Jacko Lake is a “gold mine” of its own, says a local fishing guide and biologist.
Situated just outside City limits, Brian Chan said the lake is one of the most popular sport fishing destinations in our region thanks, in part, to the fact it is one of the first to come ice-free in the spring.
On a busy day in April, it’s possible to count 35 boats on the 40-hectare lake, he said. The fishing continues through the summer and well into the fall as die-hard anglers play chicken with winter well into November.
“It’s funny to say, but it’s a gold mine that lake. It’s a very unique local treasure,” said Chan, who retired as the area’s small lakes fisheries biologist a few years ago.
He worries the character and quality of the lake will be lost if KGHM Ajax Mining Inc. gets approval to dig a 450-metre deep pit on the very edge of the grassland basin. Even if the lake does not drain away, the quality of the experience could be dramatically affected.
“Esthetically, it’s not going to be a pleasant place to fish; a charge will go off, you will go out of your boat,” he said, adding the lake will be central to a great deal of industrial activity and noise.
Chan said blasting will also affect Jacko’s fish.
“We know there will be a considerable amount of blasting, and when they blast in the pit, that lake is going to rock. The fish will not be happy, it will impact the feeding behaviour of the trout.”
Jacko Lake generates between 7,000 and 10,000 angler days of fishing a year, he said. Government studies have shown one angler day generates about $100 worth of economic activity, in gear sales and all the expenses associated with fishing. That means Jacko Lake is worth as much as $1 million a year to the B.C. economy.
Losing Jacko Lake as a sport fishery is a big price to pay, Chan suggested.
Jacko Lake is a natural lake that has been raised artificially a couple of times in the past century to provide water for irrigation. It was stocked in the 1950s, and has been popular with Kamloops anglers since.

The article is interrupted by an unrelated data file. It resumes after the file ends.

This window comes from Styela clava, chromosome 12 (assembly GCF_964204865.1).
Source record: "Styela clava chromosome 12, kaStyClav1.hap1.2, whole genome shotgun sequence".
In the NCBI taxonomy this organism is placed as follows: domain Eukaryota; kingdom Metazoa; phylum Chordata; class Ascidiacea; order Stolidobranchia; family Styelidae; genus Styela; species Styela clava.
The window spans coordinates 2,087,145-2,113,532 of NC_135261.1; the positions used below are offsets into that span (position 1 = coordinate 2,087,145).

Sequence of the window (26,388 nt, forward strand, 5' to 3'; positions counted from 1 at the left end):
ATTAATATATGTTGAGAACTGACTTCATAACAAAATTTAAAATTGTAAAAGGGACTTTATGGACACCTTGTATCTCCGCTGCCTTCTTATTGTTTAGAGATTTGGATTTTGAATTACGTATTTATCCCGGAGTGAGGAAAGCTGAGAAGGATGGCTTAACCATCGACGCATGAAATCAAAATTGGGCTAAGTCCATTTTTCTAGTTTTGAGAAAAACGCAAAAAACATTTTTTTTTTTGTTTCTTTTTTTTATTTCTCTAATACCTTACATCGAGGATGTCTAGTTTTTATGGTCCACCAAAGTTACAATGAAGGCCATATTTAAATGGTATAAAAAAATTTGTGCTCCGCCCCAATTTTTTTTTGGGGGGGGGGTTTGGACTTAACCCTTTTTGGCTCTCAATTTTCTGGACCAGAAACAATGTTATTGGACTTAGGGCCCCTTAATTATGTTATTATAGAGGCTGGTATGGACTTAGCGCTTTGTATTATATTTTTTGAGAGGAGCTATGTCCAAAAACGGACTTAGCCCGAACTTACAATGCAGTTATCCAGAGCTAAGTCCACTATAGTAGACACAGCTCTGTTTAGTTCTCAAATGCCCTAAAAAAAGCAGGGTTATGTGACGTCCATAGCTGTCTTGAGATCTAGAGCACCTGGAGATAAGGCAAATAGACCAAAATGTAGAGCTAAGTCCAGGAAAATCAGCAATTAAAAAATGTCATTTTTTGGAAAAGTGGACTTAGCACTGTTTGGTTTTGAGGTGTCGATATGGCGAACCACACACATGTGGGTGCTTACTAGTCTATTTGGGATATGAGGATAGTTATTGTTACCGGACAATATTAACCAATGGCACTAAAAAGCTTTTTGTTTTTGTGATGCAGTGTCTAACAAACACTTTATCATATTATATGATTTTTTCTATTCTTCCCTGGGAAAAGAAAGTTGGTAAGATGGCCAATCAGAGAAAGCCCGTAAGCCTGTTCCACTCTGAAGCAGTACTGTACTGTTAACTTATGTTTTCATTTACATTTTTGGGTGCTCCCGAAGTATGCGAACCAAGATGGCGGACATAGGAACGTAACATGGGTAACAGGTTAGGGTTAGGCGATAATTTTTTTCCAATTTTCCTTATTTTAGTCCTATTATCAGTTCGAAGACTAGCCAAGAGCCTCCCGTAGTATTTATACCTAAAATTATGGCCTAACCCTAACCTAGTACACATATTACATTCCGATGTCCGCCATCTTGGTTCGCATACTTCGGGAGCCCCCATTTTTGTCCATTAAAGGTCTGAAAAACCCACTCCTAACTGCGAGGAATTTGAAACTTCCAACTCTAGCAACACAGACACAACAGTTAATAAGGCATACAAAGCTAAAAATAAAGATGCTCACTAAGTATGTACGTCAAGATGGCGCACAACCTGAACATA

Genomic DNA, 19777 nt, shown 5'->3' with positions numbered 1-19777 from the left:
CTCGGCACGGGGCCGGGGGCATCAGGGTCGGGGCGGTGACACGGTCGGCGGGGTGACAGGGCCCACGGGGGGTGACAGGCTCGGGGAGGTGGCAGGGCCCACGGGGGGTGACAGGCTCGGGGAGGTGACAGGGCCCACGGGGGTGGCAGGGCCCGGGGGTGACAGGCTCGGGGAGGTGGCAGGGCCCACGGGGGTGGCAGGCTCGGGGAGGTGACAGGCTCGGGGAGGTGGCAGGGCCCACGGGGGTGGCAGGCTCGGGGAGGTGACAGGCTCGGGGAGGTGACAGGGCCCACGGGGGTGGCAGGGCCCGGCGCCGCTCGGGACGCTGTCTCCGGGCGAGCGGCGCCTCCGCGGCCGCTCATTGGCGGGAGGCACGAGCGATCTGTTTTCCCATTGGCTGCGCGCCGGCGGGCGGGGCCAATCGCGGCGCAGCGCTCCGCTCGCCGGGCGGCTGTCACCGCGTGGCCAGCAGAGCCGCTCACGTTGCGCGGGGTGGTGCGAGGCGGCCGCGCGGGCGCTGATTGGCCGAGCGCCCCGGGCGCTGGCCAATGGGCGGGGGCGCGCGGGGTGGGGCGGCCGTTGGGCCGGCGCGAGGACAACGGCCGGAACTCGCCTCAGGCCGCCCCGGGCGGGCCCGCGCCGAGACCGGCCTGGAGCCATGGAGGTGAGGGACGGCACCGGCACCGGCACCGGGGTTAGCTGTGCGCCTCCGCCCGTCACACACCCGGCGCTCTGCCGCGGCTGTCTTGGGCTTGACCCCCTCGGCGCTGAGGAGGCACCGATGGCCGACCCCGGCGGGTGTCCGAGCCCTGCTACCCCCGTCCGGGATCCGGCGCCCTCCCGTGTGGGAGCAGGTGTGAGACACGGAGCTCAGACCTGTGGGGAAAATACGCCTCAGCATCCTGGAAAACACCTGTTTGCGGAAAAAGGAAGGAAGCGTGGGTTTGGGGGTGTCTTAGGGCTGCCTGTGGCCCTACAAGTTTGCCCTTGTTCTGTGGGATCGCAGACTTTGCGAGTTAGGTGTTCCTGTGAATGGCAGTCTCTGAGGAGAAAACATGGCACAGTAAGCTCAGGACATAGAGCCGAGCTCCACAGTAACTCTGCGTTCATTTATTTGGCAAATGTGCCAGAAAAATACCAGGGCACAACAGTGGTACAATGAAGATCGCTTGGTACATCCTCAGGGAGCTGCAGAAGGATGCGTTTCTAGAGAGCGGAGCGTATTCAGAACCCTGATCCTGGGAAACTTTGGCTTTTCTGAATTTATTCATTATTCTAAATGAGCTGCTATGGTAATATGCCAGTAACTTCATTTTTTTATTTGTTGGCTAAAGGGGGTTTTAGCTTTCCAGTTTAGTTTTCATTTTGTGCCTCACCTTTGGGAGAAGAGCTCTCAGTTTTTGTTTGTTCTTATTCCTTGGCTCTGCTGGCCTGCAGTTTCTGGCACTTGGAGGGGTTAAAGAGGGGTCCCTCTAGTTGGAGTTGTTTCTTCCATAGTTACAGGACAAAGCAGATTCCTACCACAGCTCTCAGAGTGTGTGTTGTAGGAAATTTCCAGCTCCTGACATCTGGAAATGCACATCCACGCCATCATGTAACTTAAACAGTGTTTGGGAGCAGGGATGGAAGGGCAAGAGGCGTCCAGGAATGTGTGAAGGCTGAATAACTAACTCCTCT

In 1985, the last time the dam was rebuilt, the Ministry of Environment obtained a water licence in order to maintain the lake at a level optimal for fish.
The remainder of the water licences are held by users on Peterson and Cherry creeks, which flow from Jacko Lake. The loss of water from Jacko Lake — in any amount — could impact humans as well as fish.
Chan said if the mine goes ahead and Jacko Lake is compromised in any way, the mine should be made to replace it with a comparable lake elsewhere.
“If the esthetics of fishing (degrades) or the lake leaks, (Jacko) certainly can be replaced, the technology is there,” Chan said.
At the least, the mine should be required to create a fund to be used to improve recreational outdoor opportunities in the region, in the same way Highland Valley Copper did in its area.
“They can mitigate or compensate for the loss of recreational fishing values,” Chan said.
There is another issue related to the KGHM Ajax proposal and fresh water — where will the water needed for mine processes come from?
The company has said it will draw its water — specific volumes have not yet been detailed — from Kamloops Lake. A pre-existing pump and pipe system will be used, although it may need to be upgraded. The water is needed to process the ore as well as for other uses including dust and fire suppression on the site.
Former Highland Valley Cooper environmental manager Bob Hamaguchi said a mine like this could use as much as 40,000 gallons of water a minute in the ore processing and other systems, likely a mix of new and recycled water.
“How much water will they use, and how much will they recycle? And how will they handle the water on the property?” he asked. “It could be environmentally doable, but you will have to pay a lot of attention to all these matters.”